Absa Purchasing Managers’ Index declines from last month as four of the five sub-components of the headline PMI nudge down.
The seasonally adjusted Absa Purchasing Managers’ Index (PMI) ticked down to 47.7 index points in November from 48.1 in October. The decline was broad-based as four of the five subcomponents of the headline PMI nudged down when compared with the previous month.
Despite the decline, the average level of the PMI in October and November is still slightly above that recorded in the third quarter.
Worryingly, business activity slumped further in November.
The index fell by 6.2 points to a multi-year low of 39.4 in November. According to Stats SA, quarterly manufacturing production contracted in the third quarter of 2019. The weak readings on the business activity index seen in the fourth quarter so far argue against a strong, if any, recovery in manufacturing output.
Demand remained under pressure with the new sales orders index not being able to hold on to all of last month’s gains. Respondents saw a decline in export demand during the month.
The only major subcomponent to record an improvement compared to the previous month was purchasing inventories, which picked up from a ten-year low reached in October.
Notwithstanding the increase, the index remained well below the neutral 50-point mark. The only subcomponent to come in above 50, which generally points to improving conditions, was the supplier deliveries index.
On a more positive note, respondents turned slightly less pessimistic about the near-term future. The index tracking expected business conditions in six months’ time increased to 47.4 index points in November after recording five consecutive declines.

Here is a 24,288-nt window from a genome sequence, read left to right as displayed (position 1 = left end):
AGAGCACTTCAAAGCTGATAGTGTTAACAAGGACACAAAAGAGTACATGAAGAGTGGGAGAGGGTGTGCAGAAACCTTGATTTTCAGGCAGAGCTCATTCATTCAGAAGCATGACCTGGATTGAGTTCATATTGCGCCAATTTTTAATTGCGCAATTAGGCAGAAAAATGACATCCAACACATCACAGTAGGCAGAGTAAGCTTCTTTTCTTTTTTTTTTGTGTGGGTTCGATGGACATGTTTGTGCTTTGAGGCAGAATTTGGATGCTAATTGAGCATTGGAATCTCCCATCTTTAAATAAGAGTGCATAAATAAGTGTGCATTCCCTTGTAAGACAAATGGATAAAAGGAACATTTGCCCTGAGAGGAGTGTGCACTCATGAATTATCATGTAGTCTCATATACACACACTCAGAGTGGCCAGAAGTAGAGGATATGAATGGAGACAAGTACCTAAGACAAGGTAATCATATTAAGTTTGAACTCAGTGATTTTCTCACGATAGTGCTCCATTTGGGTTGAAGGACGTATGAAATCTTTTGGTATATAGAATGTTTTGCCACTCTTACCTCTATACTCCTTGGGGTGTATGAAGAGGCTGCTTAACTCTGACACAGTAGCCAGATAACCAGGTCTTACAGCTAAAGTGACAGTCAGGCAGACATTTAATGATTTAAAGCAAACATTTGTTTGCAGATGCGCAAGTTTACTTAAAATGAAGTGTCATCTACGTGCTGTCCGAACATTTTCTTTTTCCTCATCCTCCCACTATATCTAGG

Nonetheless, despite the uptick, the latest reading means that conditions are still expected to worsen in six months’ time, albeit less so than before.
Finally, the purchasing price index fell by a further 5.7 points after a 7.7-point decline was recorded last month.
The sharp declines point to a significant moderation in cost increases. Indeed, the index fell to the lowest level since early 2018.
Commercial Property Insights
Despite the challenging economic environment experienced over the last three years, the East African property market is one that appears to be offering some exciting potential for patient investors. While Emerging Market property faces certain headwinds including inflationary pressures, rising global interest rates and liquidity squeezes, there are reasons to feel optimistic about the sector as a whole.
The IMF’s January 2022 World Economic Outlook forecasts global growth to moderate from an estimated 5.9% in 2021 to 4.4% and 3.8% in 2022 and 2023, respectively. This outlook was produced early in the first quarter and had not accounted for the outbreak of the conflict between Russian and Ukraine. The IMF further forecasts South Africa’s economic growth to decrease from 4.9% to 1.9% from 2021 to 2022 and to further decline to 1.4% in 2023. However, Absa Economic Research Unit forecasts moderately higher expectations with growth of 2.1% in 2022 and 1.7% in 2023.
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